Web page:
Computer Science

Master of Science in Computer Science
Doctor of Philosophy

For More Information

Campus address: Gates Dell Complex (GDC) 2.302, phone (512) 471-0481, fax (512) 471-8885; campus mail code: D9500

Mailing address: The University of Texas at Austin, Department of Computer Science, 2317 Speedway D9500, Austin, TX 78712



Facilities for Graduate Work

To provide the most advanced resources for teaching and research, the Department of Computer Science manages its own network and system of more than 1,000 hosts.

A staff of thirteen, under the direction of the department's associate chair for operations, specifies, buys, installs, and maintains this computing infrastructure. Through accounts on the department's UNIX, Windows, and Macintosh workstations, students, faculty members, and staff have access to public laboratories and private equipment.

Many different computer systems are available for research use by faculty members and students in the department. The department operates a general-purpose high-throughput computing (HTC) Linux cluster with over 2,000 cores, Dell PowerEdge checkpoint servers, 60 nVidia GPUs of various types, and a NetApp FAS3270 storage server with twenty-four terabytes. This cluster, as well as all public computing resources, are available to everyone via HTCondor, a resource management tool for widely distributed systems. There are several hundred Linux machines in public labs, and there are over 100 linux boxes on graduate desks. Several hundred other workstations of varying configurations and platforms are located in private research labs or on researchers' desks.

All departmental computers are networked together using one or ten Gigabits per second Ethernet. The network, managed and maintained by staff, consists of over 100 Cisco switches, with a Cisco 6513 serving as its point of presence and firewall. Network servers include the research dedicated NetApp FAS3270 with twenty-six terabytes of storage and a NetApp FAS3270 with fifty terabytes of RAIDed disk that is used for home directory service, as well as many other file servers, print servers, and communications servers.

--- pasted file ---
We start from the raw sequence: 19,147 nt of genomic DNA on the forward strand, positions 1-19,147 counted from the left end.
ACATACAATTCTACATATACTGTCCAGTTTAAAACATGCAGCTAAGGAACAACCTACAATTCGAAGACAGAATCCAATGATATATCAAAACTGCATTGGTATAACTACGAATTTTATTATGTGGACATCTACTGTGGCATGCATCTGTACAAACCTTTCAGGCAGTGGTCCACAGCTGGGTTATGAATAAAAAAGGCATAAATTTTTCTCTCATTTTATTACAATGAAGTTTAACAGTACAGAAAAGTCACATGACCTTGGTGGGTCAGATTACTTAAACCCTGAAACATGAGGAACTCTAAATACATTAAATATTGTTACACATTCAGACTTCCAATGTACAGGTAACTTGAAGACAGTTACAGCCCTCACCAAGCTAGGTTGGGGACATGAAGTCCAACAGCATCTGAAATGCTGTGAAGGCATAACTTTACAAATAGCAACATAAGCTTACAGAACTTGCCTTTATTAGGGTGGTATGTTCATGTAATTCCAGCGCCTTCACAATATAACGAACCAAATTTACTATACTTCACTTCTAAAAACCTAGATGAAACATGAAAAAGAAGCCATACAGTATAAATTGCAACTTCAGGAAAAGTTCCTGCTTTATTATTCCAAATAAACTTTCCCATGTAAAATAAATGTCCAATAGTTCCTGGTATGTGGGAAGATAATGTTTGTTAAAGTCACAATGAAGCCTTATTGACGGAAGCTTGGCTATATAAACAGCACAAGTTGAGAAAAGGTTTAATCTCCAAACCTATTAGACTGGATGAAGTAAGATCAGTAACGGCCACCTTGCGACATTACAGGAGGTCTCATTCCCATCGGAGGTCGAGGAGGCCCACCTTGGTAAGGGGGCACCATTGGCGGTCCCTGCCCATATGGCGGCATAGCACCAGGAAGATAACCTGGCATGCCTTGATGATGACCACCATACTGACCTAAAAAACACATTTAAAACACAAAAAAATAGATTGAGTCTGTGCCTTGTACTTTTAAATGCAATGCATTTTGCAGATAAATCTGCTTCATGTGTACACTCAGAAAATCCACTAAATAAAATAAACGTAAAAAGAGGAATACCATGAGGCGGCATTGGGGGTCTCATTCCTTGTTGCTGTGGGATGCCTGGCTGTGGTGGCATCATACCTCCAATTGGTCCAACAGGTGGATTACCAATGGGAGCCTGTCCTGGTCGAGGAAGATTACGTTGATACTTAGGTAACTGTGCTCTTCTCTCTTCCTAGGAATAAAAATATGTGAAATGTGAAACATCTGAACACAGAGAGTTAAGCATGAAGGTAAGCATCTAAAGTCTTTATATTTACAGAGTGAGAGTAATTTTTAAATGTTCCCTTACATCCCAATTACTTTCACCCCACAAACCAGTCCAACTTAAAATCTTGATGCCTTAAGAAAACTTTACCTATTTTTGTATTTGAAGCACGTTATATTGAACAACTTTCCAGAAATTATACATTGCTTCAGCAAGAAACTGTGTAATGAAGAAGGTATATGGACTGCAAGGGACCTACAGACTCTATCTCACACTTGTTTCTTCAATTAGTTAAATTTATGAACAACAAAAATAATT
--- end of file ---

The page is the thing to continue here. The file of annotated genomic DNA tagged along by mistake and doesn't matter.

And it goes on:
Areas of Study

Graduate study in computer science is offered in the following areas: analysis of algorithms; artificial intelligence; automated reasoning; communication protocols; compilers; computational biology; computational complexity; computational visualization; computer architecture; computer graphics; computer networks; cryptography; data mining; database management; distributed systems; fault-tolerant computing; formal methods; machine learning; mathematical software; mobile and ad hoc networks; natural language processing; neural networks; numerical analysis; operating systems; parallel programming; programming language design and implementation; randomized algorithms; real-time systems; robotics; scientific computing; secure computing; software construction from components; system modeling; theoretical computer science; and wireless networks.

Graduate Studies Committee

The following faculty members served on the Graduate Studies Committee in the spring semester 2017.

Scott J Aaronson
Lorenzo Alvisi
Chandrajit L Bajaj
Dana H Ballard
Don S Batory
George Biros
Alan C Bovik
Constantine Caramanis
Alan K Cline
William R Cook
Inderjit S Dhillon
Isil Dillig
Thomas W Dillig
Georgios-Alex Dimakis
Gregory C Durrett
E Allen Emerson
Katrin E Erk
Donald S Fussell
Anna Gal
Joydeep Ghosh
Milos Gligoric
Mohamed G Gouda
Kristen L Grauman
Qixing Huang
Warren A Hunt Jr
Adam R Klivans
Philipp Kraehenbuehl
Simon S Lam
Matthew A Lease
Vladimir Lifschitz
Calvin Lin
Risto P Miikkulainen
Daniel P Miranker
Aloysius K Mok
Raymond J Mooney
Dana Hadar Moshkovitz Aaronson
Scott David Niekum
Gordon S Novak Jr
Simon Peter
Keshav K Pingali
C Greg Plaxton
Bruce W Porter
William H Press
Eric Price
Lili Qiu
Vijaya Ramachandran
Christopher J Rossbach
James G Scott
Peter H Stone
Robert A Van De Geijn
Vijaychidambaram Velayudhan Pillai
Paul E Vouga
Brent R Waters
Andrew B Whinston
Emmett Witchel
David I Zuckerman

Admission Requirements

Most entering graduate students have degrees in computer science. Students with degrees in other areas may be considered for admission; if admitted, they may be required to take undergraduate courses in computer science, without credit toward a graduate degree, to satisfy background requirements.